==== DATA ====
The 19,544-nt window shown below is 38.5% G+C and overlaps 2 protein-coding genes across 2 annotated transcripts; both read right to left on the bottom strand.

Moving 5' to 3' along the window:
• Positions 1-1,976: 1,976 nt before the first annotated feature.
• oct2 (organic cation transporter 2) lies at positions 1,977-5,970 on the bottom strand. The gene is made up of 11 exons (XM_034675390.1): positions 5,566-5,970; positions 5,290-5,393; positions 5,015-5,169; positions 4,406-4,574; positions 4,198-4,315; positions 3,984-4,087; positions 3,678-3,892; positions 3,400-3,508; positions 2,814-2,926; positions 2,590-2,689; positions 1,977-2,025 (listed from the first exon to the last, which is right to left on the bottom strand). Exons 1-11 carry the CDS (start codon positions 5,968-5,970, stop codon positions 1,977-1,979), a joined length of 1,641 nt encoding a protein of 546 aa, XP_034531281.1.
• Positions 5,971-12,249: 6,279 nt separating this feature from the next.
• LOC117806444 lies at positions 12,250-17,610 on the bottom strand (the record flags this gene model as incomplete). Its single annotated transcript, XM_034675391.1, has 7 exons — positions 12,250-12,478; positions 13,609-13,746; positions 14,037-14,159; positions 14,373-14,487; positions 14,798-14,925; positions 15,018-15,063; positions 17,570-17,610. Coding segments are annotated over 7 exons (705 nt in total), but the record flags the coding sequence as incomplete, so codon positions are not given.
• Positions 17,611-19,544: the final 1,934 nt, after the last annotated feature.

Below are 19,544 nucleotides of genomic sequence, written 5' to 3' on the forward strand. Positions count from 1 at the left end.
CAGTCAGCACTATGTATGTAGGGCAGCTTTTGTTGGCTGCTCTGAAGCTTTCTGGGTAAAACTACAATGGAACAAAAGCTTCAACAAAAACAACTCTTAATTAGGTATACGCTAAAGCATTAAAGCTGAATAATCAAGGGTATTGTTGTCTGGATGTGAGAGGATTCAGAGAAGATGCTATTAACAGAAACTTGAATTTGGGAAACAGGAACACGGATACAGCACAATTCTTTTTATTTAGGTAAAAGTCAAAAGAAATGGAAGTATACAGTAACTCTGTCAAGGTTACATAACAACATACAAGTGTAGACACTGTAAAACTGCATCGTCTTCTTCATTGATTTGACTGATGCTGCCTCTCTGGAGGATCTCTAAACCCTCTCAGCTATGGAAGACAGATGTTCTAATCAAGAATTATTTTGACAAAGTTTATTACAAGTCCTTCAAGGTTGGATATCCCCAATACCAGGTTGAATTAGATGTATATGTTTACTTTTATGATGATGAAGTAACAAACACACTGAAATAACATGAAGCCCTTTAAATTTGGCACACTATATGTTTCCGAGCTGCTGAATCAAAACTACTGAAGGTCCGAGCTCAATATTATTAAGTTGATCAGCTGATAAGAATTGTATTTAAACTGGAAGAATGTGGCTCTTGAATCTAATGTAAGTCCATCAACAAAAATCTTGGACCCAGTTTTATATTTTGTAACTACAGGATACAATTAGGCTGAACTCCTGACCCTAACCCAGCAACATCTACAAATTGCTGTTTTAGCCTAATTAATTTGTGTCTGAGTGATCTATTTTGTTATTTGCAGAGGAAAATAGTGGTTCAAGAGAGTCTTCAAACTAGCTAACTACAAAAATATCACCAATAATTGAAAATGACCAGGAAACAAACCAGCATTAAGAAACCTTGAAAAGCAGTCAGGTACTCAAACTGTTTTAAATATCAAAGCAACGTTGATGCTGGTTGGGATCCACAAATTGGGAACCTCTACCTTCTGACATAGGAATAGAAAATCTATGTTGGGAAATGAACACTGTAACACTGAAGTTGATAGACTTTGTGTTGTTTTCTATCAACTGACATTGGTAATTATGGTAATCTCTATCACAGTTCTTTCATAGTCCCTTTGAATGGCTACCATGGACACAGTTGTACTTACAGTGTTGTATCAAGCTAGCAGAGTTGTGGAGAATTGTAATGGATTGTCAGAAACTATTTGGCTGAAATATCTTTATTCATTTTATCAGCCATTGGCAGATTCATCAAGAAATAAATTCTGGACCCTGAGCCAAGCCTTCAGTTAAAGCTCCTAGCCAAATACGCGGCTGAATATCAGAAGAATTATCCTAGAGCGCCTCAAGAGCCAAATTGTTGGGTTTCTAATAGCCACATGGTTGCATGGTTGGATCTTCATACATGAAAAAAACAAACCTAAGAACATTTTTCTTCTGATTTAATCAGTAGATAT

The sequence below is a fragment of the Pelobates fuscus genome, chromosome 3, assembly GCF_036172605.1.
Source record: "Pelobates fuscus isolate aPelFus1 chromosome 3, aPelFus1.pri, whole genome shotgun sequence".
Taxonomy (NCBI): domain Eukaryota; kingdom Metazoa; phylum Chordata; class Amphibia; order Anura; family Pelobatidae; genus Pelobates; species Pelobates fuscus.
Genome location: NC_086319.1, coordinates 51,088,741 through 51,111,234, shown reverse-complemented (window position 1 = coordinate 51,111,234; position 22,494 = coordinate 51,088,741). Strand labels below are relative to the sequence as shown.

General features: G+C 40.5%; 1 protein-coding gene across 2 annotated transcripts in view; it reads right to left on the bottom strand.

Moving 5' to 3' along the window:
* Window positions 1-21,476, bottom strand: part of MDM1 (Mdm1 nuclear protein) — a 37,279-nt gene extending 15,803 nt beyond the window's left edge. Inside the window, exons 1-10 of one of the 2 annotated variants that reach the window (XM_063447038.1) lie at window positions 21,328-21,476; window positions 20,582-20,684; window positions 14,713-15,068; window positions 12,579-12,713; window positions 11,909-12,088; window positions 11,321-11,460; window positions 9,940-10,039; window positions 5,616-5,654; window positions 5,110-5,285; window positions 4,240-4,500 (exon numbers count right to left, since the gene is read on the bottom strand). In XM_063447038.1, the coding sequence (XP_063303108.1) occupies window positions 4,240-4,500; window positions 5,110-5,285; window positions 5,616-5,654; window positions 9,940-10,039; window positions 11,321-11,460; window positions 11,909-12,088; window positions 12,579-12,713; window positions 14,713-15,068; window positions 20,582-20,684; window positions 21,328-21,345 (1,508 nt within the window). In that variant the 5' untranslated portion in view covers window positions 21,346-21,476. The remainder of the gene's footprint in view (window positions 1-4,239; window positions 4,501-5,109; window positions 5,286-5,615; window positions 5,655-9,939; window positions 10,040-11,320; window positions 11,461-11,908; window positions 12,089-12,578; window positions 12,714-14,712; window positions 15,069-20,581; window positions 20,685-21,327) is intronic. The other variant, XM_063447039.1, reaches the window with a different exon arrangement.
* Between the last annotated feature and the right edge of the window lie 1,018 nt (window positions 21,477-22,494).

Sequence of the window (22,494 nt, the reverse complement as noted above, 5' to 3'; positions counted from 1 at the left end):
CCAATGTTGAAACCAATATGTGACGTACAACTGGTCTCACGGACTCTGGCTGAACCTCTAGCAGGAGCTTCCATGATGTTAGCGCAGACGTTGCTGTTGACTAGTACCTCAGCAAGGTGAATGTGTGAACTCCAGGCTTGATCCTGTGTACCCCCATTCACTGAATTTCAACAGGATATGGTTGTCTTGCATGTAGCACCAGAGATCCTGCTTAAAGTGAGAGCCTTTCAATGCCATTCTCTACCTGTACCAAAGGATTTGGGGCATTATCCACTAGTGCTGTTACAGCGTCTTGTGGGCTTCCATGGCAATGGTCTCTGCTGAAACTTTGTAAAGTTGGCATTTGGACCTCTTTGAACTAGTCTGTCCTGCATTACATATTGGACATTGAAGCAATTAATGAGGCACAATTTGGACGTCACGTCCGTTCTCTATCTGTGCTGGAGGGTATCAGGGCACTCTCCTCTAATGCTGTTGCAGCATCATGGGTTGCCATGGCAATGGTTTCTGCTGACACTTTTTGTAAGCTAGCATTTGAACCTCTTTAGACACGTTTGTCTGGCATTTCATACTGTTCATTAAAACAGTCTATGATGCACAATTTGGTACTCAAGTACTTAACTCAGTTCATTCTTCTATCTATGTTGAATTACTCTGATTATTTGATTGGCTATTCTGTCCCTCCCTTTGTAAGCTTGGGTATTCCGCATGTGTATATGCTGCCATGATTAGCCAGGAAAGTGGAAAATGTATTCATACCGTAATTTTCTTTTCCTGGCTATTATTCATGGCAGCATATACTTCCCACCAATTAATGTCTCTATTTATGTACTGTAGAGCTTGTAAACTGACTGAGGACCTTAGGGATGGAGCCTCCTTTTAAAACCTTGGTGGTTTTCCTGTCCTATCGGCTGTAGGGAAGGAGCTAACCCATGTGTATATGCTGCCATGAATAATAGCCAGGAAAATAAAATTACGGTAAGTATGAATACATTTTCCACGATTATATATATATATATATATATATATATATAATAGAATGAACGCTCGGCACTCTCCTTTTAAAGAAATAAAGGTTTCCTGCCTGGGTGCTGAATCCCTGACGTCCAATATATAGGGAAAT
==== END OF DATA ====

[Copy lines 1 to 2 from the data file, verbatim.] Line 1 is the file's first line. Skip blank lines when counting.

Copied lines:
The 19,544-nt window shown below is 38.5% G+C and overlaps 2 protein-coding genes across 2 annotated transcripts; both read right to left on the bottom strand.

Moving 5' to 3' along the window: